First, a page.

Congress and regulators may need to revisit rules on short sale disclosure and order execution practices highlighted by volatile trading in GameStop in January, members of a House panel said Thursday at a hearing.
A memo before the House Financial Services Committee hearing said the short squeeze "raises important questions about the efficacy of anti-market manipulation laws and whether technology and social media have outpaced regulation in a manner that leaves investors and the markets exposed to unnecessary risks."
The memo also noted that the Securities and Exchange Commission was directed by the 2010 Dodd-Frank law to require short-sale data disclosure but has not done so.
The hearing focused on who were the winners and losers "when short sellers, social media and retail investors collide." Committee Democrats questioned how during the GameStop frenzy, Robinhood Financial and other online traders restricted some transactions, and how they benefited from relationships with hedge fund Melvin Capital and Citadel Securities. The latter's payment for order flow is Robinhood's largest source of revenue.
Citadel CEO Kenneth C. Griffin told the panel that his firm's ability to better execute trades than the exchanges "is very important to the democratization of finance," with trading costs at their lowest level in history to the benefit of retail investors.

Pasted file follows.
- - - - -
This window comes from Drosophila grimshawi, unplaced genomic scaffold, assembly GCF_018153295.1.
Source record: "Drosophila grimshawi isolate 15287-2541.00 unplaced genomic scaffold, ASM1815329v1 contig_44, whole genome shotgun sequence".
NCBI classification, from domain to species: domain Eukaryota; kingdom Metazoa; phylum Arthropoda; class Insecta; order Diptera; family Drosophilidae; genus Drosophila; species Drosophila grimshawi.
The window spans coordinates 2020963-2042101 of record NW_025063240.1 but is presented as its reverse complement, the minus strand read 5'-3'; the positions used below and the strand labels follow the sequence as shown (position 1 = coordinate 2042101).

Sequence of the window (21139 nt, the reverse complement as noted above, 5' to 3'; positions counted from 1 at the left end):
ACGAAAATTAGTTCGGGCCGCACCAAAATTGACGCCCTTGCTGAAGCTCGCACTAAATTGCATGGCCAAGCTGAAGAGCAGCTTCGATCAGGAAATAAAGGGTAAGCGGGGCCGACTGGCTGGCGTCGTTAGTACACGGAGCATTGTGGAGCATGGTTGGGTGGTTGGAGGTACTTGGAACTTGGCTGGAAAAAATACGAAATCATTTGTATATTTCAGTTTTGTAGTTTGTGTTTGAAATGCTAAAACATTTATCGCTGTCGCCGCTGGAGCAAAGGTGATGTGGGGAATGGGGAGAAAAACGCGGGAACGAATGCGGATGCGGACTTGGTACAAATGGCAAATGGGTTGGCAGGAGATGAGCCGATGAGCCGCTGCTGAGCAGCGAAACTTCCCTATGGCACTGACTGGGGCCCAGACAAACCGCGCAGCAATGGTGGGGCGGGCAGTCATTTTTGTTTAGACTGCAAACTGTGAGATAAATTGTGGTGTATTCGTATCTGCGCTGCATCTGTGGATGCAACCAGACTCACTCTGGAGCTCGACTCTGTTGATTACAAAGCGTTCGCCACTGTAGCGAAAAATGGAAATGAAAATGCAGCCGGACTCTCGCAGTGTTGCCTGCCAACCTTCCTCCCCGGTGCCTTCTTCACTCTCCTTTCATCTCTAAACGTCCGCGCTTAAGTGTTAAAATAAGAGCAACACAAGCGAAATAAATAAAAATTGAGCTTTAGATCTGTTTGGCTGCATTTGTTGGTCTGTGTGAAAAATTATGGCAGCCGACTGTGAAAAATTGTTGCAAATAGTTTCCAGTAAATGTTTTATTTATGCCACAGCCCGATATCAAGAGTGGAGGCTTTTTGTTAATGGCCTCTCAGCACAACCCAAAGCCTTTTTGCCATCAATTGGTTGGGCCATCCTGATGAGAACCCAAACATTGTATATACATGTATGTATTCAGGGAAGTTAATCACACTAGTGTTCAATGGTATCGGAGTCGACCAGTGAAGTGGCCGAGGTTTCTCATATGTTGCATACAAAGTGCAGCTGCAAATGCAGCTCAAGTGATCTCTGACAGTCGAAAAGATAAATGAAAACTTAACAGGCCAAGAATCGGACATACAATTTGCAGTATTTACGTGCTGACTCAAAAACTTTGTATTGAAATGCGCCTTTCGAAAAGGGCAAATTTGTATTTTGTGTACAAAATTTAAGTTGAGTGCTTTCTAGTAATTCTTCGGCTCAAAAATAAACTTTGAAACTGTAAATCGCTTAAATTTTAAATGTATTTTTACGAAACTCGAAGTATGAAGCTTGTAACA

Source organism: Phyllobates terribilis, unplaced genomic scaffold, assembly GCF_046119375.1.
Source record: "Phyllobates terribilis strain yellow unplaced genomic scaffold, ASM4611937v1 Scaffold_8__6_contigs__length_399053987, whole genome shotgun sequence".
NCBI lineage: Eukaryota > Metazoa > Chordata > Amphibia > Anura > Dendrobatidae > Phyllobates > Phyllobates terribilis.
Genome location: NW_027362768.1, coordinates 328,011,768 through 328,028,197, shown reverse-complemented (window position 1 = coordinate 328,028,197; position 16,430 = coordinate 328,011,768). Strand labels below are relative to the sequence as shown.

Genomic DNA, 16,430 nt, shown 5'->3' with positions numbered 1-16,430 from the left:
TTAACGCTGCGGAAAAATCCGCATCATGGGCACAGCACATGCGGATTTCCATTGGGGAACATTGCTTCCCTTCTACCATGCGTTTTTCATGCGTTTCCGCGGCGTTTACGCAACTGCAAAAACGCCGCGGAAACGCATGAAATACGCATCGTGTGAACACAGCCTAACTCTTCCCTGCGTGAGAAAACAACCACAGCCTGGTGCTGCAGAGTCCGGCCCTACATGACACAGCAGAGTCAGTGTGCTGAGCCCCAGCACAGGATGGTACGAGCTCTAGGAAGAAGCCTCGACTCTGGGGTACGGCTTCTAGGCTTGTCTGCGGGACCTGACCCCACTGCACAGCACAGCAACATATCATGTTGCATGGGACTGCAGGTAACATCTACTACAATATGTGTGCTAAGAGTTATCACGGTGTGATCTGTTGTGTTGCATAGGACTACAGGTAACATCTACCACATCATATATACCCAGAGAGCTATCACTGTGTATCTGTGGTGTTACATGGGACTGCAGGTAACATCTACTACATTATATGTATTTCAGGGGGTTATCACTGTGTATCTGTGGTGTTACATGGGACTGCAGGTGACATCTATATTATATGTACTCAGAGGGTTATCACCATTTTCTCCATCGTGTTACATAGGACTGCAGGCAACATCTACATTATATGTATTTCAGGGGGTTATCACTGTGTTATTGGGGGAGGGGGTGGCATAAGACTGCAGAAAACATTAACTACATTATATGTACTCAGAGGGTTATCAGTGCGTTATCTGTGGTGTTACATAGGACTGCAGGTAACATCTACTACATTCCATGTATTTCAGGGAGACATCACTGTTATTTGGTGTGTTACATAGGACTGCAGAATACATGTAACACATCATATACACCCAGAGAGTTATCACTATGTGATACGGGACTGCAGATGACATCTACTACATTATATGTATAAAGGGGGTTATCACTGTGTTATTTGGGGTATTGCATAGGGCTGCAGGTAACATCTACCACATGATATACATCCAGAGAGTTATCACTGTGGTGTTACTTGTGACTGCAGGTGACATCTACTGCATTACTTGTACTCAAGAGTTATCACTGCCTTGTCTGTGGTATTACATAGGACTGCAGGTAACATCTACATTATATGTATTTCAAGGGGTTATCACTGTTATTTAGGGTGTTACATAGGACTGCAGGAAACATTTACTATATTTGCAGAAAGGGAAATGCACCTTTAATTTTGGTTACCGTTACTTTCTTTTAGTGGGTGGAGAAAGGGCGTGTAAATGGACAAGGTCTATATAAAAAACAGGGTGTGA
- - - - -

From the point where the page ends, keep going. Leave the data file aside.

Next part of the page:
In December, Robinhood agreed to pay $65 million to settle SEC charges that that it failed to satisfy best execution obligations and caused $34 million in customer losses.
SEC officials are reviewing the GameStop events and short seller practices that may disadvantage investors or inhibit their ability to trade certain securities, and what regulatory steps it should consider.
Committee Republicans expressed concern that additional regulation was not the answer, but Chairwoman Maxine Waters, D-Calif., cautioned that "nobody is talking about piling on more regulation." Ms. Waters promised several more hearings on the issues raised.
Tyler Gellasch, executive director of Healthy Markets Association, a market structure watchdog group whose members include many pension funds, urged Congress and the SEC to focus on public capital markets and do more to promote on-exchange trading activity. Market participants and regulators "should be concerned" about the recent market events involving GameStop and other 'meme' stocks that "may ultimately lead to a deterioration of the public markets, a loss of investor confidence in the integrity and stability of the markets, and less overall investment," Mr. Gellasch said in a letter to the committee.